For example, if a company was only listed in 2013 and thus had no data for 2012 then a calculation of the 2013 Return on Equity would require 'common stockholder equity' for 2013 & 2012. Since the missing 2012 data would result in a 'zero' being added to that particular calculation the 'average equity' for 2013 & 2012 would just be halved (specifically, the 2013 equity divided by two). As a result of this, in this example, I would have adjusted the Return on Equity formula to only calculate using only the 2013 common stockholder equity, which is still a valid formula but not strictly the one I use.

3) Many different people calculate ratios using many different formulas.

This is just a fact of ratio analysis. While the most popular and simple ratios have pretty standard formulas, you will find that many ratios have a variety of formulas that could be applied.

Whether one particular formula is more 'correct' than another is up for much debate, but usually the formula used by individuals is based on what they first learned or what is used at a workplace.

So, while I have used what I believe are strong & common formulas for these ratios, you might very find that your own formulas or someone else's would provide different ratio results than what is found in RatioAnalysis.net.


Based on what you have just read above in the 'Methodology' and 'Read Me' I just have a final warning and a legal disclaimer.


I have done my best to build a useful S&P500 investing guide based on ratio analysis. But this website is no substitute for your own research or specialised advice.

Ratio analysis, alone, should not be the sole factor you base an investment decision on. Ratio analysis should instead form only a part of a suite of research before you hand over your hard earned cash.

So don't bet the farm based on what you find in the website alone. Use it as education and as a point of reference to further, or focus, your own stock research after you leave RatioAnalysis.net and prior to investing.


The material in this website (the “website”) and the information accessed through it is of a general nature only and does not contain investment recommendations or professional advice. The information is not to be relied upon as being accurate, complete or up to date. Axel Tracy & Bidi Capital Pty Ltd (the “publishers”) recommend that, before acting or not acting upon information contained or referred to in this website visitors should seek independent professional advice that takes into account their financial situation, investment objectives, particular needs and/or other personal circumstances. The information contained in this website is not to be used for any purpose other than educational purposes and it is not to be construed as an indication or prediction of future results from any investment. Axel Tracy & Bidi Capital Pty Ltd do not offer financial, business or academic advice. To the maximum extent permitted by law, the publishers disclaim all responsibility and liability to any person, arising from directly or indirectly from any person taking or not taking action based upon the information in this publication.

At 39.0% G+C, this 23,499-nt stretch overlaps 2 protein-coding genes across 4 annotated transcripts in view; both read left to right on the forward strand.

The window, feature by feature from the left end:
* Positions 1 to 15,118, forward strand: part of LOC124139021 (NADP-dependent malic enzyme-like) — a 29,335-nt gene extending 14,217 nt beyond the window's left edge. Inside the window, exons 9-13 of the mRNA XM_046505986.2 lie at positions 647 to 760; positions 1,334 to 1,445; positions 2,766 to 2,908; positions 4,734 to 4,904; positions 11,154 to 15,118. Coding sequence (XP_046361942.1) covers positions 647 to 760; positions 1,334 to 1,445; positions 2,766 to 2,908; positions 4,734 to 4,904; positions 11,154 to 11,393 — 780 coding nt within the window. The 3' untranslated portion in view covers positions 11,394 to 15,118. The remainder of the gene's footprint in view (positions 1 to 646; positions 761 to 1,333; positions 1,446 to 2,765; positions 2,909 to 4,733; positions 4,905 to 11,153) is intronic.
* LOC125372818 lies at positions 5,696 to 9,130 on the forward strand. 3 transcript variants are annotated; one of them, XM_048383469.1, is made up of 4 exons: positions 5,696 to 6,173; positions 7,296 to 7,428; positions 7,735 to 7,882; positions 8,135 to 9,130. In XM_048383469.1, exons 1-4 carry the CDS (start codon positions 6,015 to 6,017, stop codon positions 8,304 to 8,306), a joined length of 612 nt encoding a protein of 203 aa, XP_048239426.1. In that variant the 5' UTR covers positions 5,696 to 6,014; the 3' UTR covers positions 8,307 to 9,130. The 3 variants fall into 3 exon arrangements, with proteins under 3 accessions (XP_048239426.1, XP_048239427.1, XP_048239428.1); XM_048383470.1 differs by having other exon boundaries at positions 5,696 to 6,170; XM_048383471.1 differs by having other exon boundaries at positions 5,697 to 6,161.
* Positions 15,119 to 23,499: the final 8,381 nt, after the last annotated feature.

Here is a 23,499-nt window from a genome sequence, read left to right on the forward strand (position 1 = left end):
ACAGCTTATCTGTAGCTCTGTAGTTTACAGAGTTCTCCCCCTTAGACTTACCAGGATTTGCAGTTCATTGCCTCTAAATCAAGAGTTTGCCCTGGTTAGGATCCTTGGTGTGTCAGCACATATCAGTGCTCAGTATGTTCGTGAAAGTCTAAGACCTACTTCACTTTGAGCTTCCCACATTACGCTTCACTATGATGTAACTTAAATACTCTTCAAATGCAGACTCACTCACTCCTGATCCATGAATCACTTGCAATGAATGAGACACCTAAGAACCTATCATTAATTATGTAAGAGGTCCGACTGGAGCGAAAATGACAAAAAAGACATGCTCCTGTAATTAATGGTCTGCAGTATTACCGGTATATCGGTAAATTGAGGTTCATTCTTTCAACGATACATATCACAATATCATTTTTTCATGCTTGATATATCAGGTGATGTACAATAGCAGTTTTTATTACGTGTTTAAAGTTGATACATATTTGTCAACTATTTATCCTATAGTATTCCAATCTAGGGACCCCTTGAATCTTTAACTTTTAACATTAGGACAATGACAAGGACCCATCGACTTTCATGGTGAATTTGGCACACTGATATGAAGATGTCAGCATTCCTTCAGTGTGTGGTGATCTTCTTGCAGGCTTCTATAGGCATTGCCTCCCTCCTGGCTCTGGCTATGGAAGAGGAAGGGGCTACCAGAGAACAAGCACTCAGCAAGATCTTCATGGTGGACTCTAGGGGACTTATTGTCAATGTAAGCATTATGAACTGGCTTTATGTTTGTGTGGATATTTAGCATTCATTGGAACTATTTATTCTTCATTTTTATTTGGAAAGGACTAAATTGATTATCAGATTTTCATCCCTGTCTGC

Want to know more about the Ratios used in the S&P500 stock calculations, including all formulas?
Check out their individual ratio pages via the main menu for Descriptions, Calculators & Formulas

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Keywords: Stock Market, Share Market, Ratio Analysis, Investing, Financial Statement Analysis, S&P Index, Dow Stock, Value Investing